On January 8, 2011, there was a tragic massacre in Tucson, Arizona. A young man tried to assassinate Arizona Representative Gabrielle Giffords and killed, maimed, scared and shocked many others in the process.
In the aftermath of the tragedy, many have been talking about the “hate speech” that has been rampant for some time in our politics and our media. While this may or may not have impacted the shooter in this incident, 22 year old Jared Loughner, talk filled with hate and violence does have an impact on people – and impact greater than we realize. It is crucial that we educate ourselves about this impact as one of the steps toward healing the hatred and violence in our country and world today.
I apologize in advance for anything violent and painful in the following article. But how are we going to talk honestly about this subject, without “saying” and “hearing” the truth about what has occurred? I hope you’ll stay the course and read through to the end of the article…a metaphor for our passage through the darkness into the light…both within ourselves and in the world outside and all around us.
Sometimes it seems hate is rampant in our world. From suicide bombers and pirates acting out their hate with violence, to well known news commentators and public figures coming under fire for making vitriolic comments calling for the blood of their opponents, to graffiti found on walls in Orange County, California, threatening the assassination of Governor Jerry Brown, it seems like hate is all around us.
Do we have to just tolerate and live with this hate? Do we have to punish the haters and hate them back? Are we going to pretend the hate isn’t even there? Are we going to try to “sneak” our way around the hate, and not deal with it at all…only to find it haunts us and creeps back up to the surface? Or can we utilize this hatred to heal our own inner hate, the river of hate each of us has within us …and truly find the love and compassion within that so many of us are looking for? And in so doing, help to create a truly more loving outer world, too?
For right now, let’s think of “hate speech” as the practice – by those in public life and in the media – of saying hateful and hurtful things, and of urging participants, viewers, listeners and readers to violent action, directly or subtly, purposefully or inadvertently.
Is “hate speech” a recent phenomenon? Sadly, no! “Hate speech” has been with us for a very long time. Perhaps since the beginning of time. An example from over a century ago: During President McKinley’s presidency, there were columnists like Ambrose Bierce and Arthur Brisbane who seemed to be calling, seriously or not, for presidential assassination. Bierce wrote, that a bullet “is speeding here to stretch McKinley on his bier.” And Brisbane wrote “If bad institutions and bad men can be got rid of only by killing, then the killing must be done.” McKinley was assassinated in September 1901. And no…hate speech knows no political boundary or affiliation. It’s not a “conservative thing” or a “liberal thing.” Here are some recent examples:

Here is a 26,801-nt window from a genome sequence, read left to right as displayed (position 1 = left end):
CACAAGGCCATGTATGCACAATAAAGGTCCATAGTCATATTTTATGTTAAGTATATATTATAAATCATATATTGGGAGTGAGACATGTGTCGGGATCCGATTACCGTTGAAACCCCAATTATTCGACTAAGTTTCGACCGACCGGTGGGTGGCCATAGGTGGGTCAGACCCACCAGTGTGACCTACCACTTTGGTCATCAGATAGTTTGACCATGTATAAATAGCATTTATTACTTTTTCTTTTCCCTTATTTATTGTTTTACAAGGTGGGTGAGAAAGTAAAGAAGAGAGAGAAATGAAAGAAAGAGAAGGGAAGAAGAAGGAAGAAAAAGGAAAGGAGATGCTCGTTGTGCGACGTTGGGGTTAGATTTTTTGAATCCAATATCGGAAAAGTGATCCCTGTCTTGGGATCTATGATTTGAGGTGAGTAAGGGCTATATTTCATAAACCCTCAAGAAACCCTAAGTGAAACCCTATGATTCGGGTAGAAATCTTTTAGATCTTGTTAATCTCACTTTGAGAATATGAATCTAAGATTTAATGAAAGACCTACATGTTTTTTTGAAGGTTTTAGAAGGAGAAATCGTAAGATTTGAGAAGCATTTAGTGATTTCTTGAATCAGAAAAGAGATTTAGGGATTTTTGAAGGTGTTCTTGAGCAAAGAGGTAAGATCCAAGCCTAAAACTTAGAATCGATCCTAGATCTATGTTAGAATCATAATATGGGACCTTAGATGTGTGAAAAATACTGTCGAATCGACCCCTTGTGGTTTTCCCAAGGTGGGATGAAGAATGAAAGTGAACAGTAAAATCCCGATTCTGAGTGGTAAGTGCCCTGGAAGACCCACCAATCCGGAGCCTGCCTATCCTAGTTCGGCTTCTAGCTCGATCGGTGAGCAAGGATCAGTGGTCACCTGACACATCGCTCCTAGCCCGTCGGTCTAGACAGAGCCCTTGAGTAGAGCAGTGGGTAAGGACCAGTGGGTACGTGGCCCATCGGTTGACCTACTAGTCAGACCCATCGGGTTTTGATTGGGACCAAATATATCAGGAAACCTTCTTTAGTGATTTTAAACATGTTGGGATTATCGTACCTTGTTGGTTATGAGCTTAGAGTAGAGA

- Sarah Palin posted a tweet on Twitter saying “Don’t Retreat, Instead – RELOAD!” referring to a “target” map on her Facebook which showed the districts of House Democrats in a rifle’s cross hairs.
- Liberal commentator Dave Weigel, in an off-the-record blog post, stated: “This would be a vastly better world to live in if Matt Drudge decided to handle his emotional problems more responsibly, and set himself on fire.”
- Conservative commentator Glenn Beck, in reference to his opponents, routinely tells his listeners things like “Grab a torch” and “Drive a stake through the heart of the bloodsuckers.”
- Former MSNBC liberal commentator Keith Olbermann, even as long ago as 2006, was speaking violence and hate under the guise of confronting hate. In response to emails to him from adversaries, he wrote: “Hey, save the oxygen for somebody whose brain can use it. Kill yourself.”
And sadly…even some of those who decry the hate speech that they tie into the Arizona shootings are calling for the death penalty…calling for the blood of the shooter…in another use of hate speech.
Where does hate speech come from?
What are the roots in the individual psyche of those who spout hate?
Often, when we are under stress or in tense emotional situations, we regress to the feelings, thoughts, and behaviors of children. Intense feelings we had in childhood, feelings possibly directed at authority figures from back then – parents, teachers, and other adults – get evoked in us. Often, these feelings are painful – fear, insecurity, sadness, anger, and even hatred.
Rather than safely feeling and exploring these feelings, we may consciously or unconsciously justify them and justify acting on them, as though the current situation warrants them . . . when the feelings are actually from a childhood experience. This unaware justification is one of the roots of “hate speech.” Or, rather than feeling and exploring these feelings, we may unconsciously defend against the feelings. One way we try to defend against these feelings is by lashing out…in some cases, physically, in some cases verbally. This defense is one of the roots of “hate speech.”
In addition …often the feelings that are beneath the defenses – hatred, anger, sadness, fear from our childhood – “bleed through” the defenses we have built….and help form the root of “hate speech,” as well. If we are not aware we are being evoked, these feelings often get entangled with current feelings and experiences. If we cannot tease apart the long ago feelings from the here-and-now feelings, we may feel intense hatred directed at someone in our present lives – that is really what we felt toward someone long ago. And we may even act out on these feelings, if we are unaware this is going on inside us.